Re: the previous post: I don't see myself recording new albums or going on tour etc. Mostly I play for the pleasure of playing. The joy of the process of creating something new, and the pleasure of recreating the sounds that made me happy as a kid. I get to play at small local gatherings and get asked to play at informal party/dinners and love doing it for friends, who appreciate my music for what it is, which is great and doesn't involve going to a club where there's all that pressure to impress and charm a room full of strangers.
 
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guitarsophist

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we learn to recognize patterns that repeat see a lot of "new" things are just rehashed stuff that we've turned our backs on in the past.
I agree with this. Sometimes before I retired I would look at a situation and see that I had fought this battle already and lost, and then fought it again and won, and here it is coming back again, same thing a third or fourth time. Should I fight it again? Nah. It's just the cycle of human nonsense. Better things to do.
 

RetiredUnit1

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Planet Earth: No One Escapes Alive.
Age, it's not an IF it's a WHEN.
Programmer as well, been the IT director, been the consultant charging $175 an hour. When I woke up on my 65th birthday I said to myself "You have to be EFFING KIDDING ME" Felt like I was 55 when I went to sleep, felt 75 when I got up and it hasn't gone away. 66 now, and not loving it.

It's not that I can't conceive of the complex three, four, five dimensional data structures, it's how long it takes. Everything works just as well, and way too slow.
 

Tenderfoot

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[To summarize] The older I got; I realized that with less years left (than lived) I had to place priorities on what I wanted to do. What time I have left I want to spend on things that I like and have the confidence and ability to do and be good at it. My interest in learning is still alive and well; but I have to be practical as to what IS and what is NOT doable.
 

stxrus

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I’m 70 and I don’t get excited about much anymore. I blame it on the forced lock down and some disappointment in the supply chain fiasco.
I don’t play guitar as much as I’d like to. I put off a bunch of things that aren’t that important. My memory sometimes fails me and sometimes I surprise my self with what I remember.
I don’t feel like I’m depressed as much as I’m apathetic about a lot of stuff. The dark and
I really need something to kick me in the butt and get my juices running again. IF there was a place to get out and jam that just may do it. Unfortunately there isn’t and I don’t see anything on the horizon.
 

FuzzWatt

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Excitement is highly over-rated and peacefulness is under-appreciated.

It's about the flow, for the past 10-15 years have been into intuition/flow, i.e., being without effort...the right time at the right place and things just happen. Kind of a Yoda thing.

Contentment! That's very true. Happiness is ephemeral. Contentment is more difficult to achieve, but more stable, present, and long term.
 

Kandinskyesque

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This guy is worth a look.
https://www.daniellevitin.com/
I've read/listened to a few of his books where he talks about music and the brain. An interesting guy and friend of Stewart Copeland who started out as a sound engineer then became a neuroscientist.
I'm currently working my way through "The Changing Mind: A Neuroscientist's Guide to Aging Well".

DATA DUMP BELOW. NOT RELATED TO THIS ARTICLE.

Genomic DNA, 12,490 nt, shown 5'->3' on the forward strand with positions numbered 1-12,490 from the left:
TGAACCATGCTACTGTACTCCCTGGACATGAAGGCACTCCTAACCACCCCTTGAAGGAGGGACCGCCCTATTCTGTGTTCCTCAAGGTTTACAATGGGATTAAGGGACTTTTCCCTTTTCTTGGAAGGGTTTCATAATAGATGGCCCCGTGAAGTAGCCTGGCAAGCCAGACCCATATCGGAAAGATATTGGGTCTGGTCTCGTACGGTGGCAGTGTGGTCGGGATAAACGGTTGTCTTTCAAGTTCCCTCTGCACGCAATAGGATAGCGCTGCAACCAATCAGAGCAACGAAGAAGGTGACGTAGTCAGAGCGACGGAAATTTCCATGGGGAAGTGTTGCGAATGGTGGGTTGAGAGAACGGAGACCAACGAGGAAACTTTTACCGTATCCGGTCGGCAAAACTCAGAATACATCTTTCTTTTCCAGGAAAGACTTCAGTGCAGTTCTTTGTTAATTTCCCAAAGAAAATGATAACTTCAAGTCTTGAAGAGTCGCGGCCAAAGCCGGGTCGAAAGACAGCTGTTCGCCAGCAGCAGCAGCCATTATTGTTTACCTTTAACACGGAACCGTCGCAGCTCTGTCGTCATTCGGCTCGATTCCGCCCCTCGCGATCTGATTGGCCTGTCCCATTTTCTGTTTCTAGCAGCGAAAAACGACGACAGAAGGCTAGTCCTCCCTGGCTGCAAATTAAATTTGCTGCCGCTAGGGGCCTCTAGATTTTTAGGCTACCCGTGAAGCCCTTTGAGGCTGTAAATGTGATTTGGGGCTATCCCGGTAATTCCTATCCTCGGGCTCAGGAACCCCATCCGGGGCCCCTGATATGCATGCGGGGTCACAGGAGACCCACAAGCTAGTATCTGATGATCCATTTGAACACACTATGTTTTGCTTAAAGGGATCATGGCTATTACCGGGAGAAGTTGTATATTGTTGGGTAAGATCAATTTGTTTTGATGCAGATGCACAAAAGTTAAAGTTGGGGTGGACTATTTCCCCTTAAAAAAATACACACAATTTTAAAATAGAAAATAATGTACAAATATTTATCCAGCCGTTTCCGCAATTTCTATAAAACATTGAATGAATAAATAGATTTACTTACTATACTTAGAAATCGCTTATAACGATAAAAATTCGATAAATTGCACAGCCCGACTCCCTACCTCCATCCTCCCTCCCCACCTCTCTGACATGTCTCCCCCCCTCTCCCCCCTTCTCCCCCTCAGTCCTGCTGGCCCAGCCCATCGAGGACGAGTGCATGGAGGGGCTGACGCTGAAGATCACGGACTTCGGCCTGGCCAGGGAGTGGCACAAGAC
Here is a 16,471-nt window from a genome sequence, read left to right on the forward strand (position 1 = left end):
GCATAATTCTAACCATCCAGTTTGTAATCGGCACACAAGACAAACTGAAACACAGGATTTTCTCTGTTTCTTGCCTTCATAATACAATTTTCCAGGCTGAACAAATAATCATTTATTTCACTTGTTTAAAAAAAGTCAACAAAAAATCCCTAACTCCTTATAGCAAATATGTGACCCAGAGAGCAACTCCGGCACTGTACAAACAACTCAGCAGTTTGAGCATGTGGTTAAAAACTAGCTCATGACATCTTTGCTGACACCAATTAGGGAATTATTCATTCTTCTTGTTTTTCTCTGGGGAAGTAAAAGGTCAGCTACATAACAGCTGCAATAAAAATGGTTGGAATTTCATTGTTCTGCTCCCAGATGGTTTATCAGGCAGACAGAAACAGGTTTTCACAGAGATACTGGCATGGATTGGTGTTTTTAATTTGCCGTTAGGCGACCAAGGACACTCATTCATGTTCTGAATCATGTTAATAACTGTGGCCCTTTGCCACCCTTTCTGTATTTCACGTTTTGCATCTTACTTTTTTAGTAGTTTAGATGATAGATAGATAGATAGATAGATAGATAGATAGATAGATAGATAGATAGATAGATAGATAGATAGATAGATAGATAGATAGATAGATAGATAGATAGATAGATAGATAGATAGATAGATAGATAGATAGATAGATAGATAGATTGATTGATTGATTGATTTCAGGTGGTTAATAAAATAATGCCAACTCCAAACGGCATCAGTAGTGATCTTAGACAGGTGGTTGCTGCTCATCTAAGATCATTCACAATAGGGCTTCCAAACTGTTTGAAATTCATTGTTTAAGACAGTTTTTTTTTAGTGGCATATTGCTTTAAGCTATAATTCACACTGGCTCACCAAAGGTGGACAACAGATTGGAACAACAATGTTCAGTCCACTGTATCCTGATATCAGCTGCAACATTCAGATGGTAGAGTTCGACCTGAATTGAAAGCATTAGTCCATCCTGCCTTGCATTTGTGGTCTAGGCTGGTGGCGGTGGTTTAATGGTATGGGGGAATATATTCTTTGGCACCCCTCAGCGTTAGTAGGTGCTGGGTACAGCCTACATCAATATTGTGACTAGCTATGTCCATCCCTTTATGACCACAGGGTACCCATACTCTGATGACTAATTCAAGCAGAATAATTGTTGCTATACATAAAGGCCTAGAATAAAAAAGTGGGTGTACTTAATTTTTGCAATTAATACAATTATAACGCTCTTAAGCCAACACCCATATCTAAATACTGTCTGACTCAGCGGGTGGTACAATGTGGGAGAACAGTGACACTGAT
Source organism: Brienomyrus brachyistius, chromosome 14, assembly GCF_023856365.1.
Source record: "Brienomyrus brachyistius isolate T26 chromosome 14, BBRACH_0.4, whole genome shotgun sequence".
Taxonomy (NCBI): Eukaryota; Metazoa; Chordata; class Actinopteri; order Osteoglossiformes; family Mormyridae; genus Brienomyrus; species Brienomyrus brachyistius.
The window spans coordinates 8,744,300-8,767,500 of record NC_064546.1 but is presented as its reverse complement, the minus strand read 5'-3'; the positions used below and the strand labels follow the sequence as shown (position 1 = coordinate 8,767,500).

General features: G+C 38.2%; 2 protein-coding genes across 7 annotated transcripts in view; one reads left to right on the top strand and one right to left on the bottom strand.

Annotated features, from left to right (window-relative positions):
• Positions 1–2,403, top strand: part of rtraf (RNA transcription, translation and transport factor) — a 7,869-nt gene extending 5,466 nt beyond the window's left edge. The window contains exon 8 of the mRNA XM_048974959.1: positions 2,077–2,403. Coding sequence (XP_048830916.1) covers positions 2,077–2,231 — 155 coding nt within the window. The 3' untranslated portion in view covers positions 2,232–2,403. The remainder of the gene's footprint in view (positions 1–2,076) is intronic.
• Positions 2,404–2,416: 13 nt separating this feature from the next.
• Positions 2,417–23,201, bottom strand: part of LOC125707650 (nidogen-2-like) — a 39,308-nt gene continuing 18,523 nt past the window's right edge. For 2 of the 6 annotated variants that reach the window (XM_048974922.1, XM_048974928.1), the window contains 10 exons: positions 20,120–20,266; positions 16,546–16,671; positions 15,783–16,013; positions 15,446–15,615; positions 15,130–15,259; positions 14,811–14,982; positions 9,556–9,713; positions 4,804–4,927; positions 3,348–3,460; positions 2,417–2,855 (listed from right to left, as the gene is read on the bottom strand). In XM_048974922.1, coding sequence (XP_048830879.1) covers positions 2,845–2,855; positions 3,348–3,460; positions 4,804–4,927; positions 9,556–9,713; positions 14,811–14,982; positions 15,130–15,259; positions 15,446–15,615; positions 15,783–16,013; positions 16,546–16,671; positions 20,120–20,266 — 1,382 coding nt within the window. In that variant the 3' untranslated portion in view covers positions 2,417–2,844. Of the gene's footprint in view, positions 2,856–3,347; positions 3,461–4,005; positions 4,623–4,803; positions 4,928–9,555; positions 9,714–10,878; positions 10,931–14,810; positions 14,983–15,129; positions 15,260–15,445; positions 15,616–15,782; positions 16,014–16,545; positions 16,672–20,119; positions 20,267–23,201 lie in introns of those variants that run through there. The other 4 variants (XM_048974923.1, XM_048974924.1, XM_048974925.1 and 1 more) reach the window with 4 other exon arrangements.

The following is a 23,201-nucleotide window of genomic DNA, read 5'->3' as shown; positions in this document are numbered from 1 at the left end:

I started to see a very experienced Neuro-Psychologist twice a month about 5 years ago. As is usually the case it was because some stuff had gone wrong: a very late ASD diagnosis and some later in life problems related to my brain injury, however, the real bonus has been learning what's good for me in general and a lot of self knowledge.

I was 50 when I started and an interesting thing he told me about the 50-60 decade (a few years either side) is that our motivations begin to shift towards legacy, as opposed to achievement.
That struck a chord with me because months earlier my closest friend since childhood, a very high achiever (he became a top architect in Vancouver) had died just two months short of his 50th birthday, and what I had been doing for a long time was comparing myself (with a life beset with problems and addiction) with his but here was me still breathing.

I'd recommend using the latter years of your 40s to first examine your values, then set some goals for the decade ahead. I got into recovery in the 2nd half of my 40s so the first part of that was a given for me.

However, the second part, the goal setting, has been a lifesaver for me; I've had some serious trials with health, family and legal issues.
The goals I set (of which I justify to no-one) have been what has kept me going. Maybe I'm just a default optimist, but I'd guess your current ennui is not permanent and merely the first part of beginning to know yourself.

Learning about oneself as almost an observer is a pretty interesting endeavour.
You might not want to go as far as I did at 48: I got "know thyself" tattooed on my arm as per the entranceway to the temple of Apollo at Delphi.

1660539944727.png
 

Telekarster

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Don't discount that the last couple of years have been very difficult for most of us, the world over, that could be a contributing factor subconsciously if nothing else. Couple this with the fact that you (and the rest of us) are getting older, simply adds to it all. As others have already said, you should keep an eye on your T levels from this point forward, if you're not already doing so. Try to find hobbies. For me it was building my 51 Nocaster that really kicked it in gear for me, and I've built several guitars since then, and that was 4 years ago. Never did anything like it before but this forum motivated me to try it, and today she's my #1 guitar :)

You'll likely also start prioritizing your life, and begin to start thinking more and more on what's most important to you vs. "ruling the world" like your younger self was probably striving for. It's like the old saying "With age comes wisdom"... if you see what I mean. Chin up man! You'll settle into it all in your own way. It will be aok ;)